Altering the behavior of NSUserDefaults

  • Folks,

    I've run into a bit of a problem, which I'm unsure how to address.

    I'm implementing a preferences panel in my application, with the view
    objects bound to an NSUserDefaultsController.

    Many of the bindings need to be handled programatically - for
    instance, the "enabled" bindings depend on the value of some of the
    other settings.

    The problem is, I can't figure out how, or where, I'm supposed to
    instantiate my subclass of NSUserDefaults (or of
    NSUserDefaultsController, for that matter).

    I tried setting the NSUserDefaultsController's custom class attribute
    in Interface Builder, but it seems to be ignored, when creating
    controllers (Is this a bug in IB? or am I not supposed to be
    overriding the behavior of controllers?)

    I also tried setting a delegate for NSUserDefaults, but that doesn't
    appear to be supported.

    Any suggestions?

    Ron Aldrich
    Software Architects, Inc.
  • On Fri, 6 Oct 2006 16:41:15 -0700, Ron Aldrich <raldrich...> said:
    > Folks,
    >
    > I've run into a bit of a problem, which I'm unsure how to address.
    >
    > I'm implementing a preferences panel in my application, with the view
    > objects bound to an NSUserDefaultsController.
    >
    > Many of the bindings need to be handled programatically - for
    > instance, the "enabled" bindings depend on the value of some of the
    > other settings.
    >
    > The problem is, I can't figure out how, or where, I'm supposed to
    > instantiate my subclass of NSUserDefaults (or of
    > NSUserDefaultsController, for that matter).
    >
    > I tried setting the NSUserDefaultsController's custom class attribute
    > in Interface Builder, but it seems to be ignored, when creating
    > controllers (Is this a bug in IB? or am I not supposed to be
    > overriding the behavior of controllers?)
    >
    > I also tried setting a delegate for NSUserDefaults, but that doesn't
    > appear to be supported.
    >
    > Any suggestions?

    What I would do is to bind stuff in the preferences panel to a custom class,
    and bind the stuff in the custom class to the NSUserDefaults. That way,
    there is no need for a subclass of NSUserDefaults; the functionality you're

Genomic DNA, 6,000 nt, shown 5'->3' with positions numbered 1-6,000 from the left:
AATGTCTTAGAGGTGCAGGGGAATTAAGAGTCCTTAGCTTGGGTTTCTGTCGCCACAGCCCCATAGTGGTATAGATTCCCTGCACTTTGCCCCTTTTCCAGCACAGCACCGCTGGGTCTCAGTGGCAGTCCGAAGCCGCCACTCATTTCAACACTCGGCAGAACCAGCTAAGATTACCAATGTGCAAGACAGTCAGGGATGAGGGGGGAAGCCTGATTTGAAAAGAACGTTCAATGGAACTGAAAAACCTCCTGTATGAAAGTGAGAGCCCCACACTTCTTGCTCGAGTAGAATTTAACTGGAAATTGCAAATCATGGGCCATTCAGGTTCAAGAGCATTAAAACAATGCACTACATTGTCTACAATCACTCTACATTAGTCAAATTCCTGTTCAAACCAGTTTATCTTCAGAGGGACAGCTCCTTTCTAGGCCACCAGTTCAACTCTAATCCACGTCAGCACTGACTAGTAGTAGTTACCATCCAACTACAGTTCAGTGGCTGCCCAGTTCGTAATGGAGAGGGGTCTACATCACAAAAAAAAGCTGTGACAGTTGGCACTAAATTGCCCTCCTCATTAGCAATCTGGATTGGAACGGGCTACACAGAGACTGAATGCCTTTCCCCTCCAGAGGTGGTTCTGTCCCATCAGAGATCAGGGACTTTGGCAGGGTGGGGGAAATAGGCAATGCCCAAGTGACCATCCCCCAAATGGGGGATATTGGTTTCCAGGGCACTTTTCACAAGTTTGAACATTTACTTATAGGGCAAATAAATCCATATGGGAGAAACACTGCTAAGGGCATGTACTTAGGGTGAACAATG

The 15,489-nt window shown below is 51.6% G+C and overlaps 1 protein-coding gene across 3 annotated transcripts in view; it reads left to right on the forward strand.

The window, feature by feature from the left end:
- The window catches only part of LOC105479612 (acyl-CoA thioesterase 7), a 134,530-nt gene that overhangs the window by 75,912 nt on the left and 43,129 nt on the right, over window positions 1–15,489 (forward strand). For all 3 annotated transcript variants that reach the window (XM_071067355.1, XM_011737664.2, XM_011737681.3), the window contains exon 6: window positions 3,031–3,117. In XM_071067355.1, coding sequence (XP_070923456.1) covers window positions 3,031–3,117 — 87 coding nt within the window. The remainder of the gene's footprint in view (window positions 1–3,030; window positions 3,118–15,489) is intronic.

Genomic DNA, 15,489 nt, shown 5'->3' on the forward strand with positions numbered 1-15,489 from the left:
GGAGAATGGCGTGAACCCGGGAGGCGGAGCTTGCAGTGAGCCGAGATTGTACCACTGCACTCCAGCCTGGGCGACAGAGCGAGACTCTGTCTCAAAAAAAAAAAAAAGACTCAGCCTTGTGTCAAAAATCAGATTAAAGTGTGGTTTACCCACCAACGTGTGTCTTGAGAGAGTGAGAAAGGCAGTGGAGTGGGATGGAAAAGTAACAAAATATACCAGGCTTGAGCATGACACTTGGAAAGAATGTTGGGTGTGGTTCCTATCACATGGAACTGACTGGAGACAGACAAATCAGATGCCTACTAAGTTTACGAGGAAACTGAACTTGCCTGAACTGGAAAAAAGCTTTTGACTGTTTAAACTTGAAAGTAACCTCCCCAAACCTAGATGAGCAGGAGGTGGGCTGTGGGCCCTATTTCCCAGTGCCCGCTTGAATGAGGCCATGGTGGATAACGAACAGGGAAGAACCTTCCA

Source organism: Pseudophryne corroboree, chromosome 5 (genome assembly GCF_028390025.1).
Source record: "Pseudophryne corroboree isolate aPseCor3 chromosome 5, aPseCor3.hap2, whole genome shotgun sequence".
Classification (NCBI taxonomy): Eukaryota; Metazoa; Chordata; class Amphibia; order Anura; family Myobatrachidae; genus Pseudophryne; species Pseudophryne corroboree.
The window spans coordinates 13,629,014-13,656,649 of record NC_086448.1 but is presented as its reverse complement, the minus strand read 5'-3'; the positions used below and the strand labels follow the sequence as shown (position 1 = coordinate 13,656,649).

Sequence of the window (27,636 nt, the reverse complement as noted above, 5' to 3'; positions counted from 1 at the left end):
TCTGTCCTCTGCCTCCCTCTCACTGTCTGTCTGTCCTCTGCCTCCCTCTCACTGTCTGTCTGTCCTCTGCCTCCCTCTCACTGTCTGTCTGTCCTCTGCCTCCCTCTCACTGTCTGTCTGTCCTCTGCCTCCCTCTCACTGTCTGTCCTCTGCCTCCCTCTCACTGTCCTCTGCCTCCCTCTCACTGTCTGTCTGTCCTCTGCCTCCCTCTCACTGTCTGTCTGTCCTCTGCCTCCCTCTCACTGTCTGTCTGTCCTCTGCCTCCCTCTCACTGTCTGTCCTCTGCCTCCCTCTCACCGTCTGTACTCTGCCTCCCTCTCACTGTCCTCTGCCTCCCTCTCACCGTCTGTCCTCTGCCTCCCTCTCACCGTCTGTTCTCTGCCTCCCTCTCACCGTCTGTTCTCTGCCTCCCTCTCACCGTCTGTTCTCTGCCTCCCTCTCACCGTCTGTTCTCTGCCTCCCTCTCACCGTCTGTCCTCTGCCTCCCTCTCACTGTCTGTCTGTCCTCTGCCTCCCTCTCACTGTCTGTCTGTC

looking for would be handled by the intermediate class. Binding "chains" of
    this sort are quite common in my apps, because I often have three (or more)
    things to keep in synch. m.

    --
    matt neuburg, phd = <matt...>, <http://www.tidbits.com/matt/>
    A fool + a tool + an autorelease pool = cool!
    AppleScript: the Definitive Guide - Second Edition!
    <http://www.amazon.com/gp/product/0596102119>
  • On Fri, 06 Oct 2006 17:07:00 -0700, Matt Neuburg <matt...> said:
    > On Fri, 6 Oct 2006 16:41:15 -0700, Ron Aldrich <raldrich...>  said:
    >> Folks,
    >>
    >> I've run into a bit of a problem, which I'm unsure how to address.
    >>
    >> I'm implementing a preferences panel in my application, with the view
    >> objects bound to an NSUserDefaultsController.
    >>
    >> Many of the bindings need to be handled programatically - for
    >> instance, the "enabled" bindings depend on the value of some of the
    >> other settings.
    >>
    >> The problem is, I can't figure out how, or where, I'm supposed to
    >> instantiate my subclass of NSUserDefaults (or of
    >> NSUserDefaultsController, for that matter).
    >>
    >> I tried setting the NSUserDefaultsController's custom class attribute
    >> in Interface Builder, but it seems to be ignored, when creating
    >> controllers (Is this a bug in IB? or am I not supposed to be
    >> overriding the behavior of controllers?)
    >>
    >> I also tried setting a delegate for NSUserDefaults, but that doesn't
    >> appear to be supported.
    >>
    >> Any suggestions?
    >
    > What I would do is to bind stuff in the preferences panel to a custom class,
    > and bind the stuff in the custom class to the NSUserDefaults. That way,
    > there is no need for a subclass of NSUserDefaults; the functionality you're
    > looking for would be handled by the intermediate class. Binding "chains" of
    > this sort are quite common in my apps, because I often have three (or more)
    > things to keep in synch. m.

    I should add, though, that if the only problem you're really having is that
    'the "enabled" bindings depend on the value of some of the other settings,'
    that is logic that could easily be handled by a value transform. So then you
    could just go on binding to the vanilla NSUserDefaultsController in the
    normal way. m.

    --
    matt neuburg, phd = <matt...>, <http://www.tidbits.com/matt/>
    A fool + a tool + an autorelease pool = cool!
    AppleScript: the Definitive Guide - Second Edition!
    <http://www.amazon.com/gp/product/0596102119>
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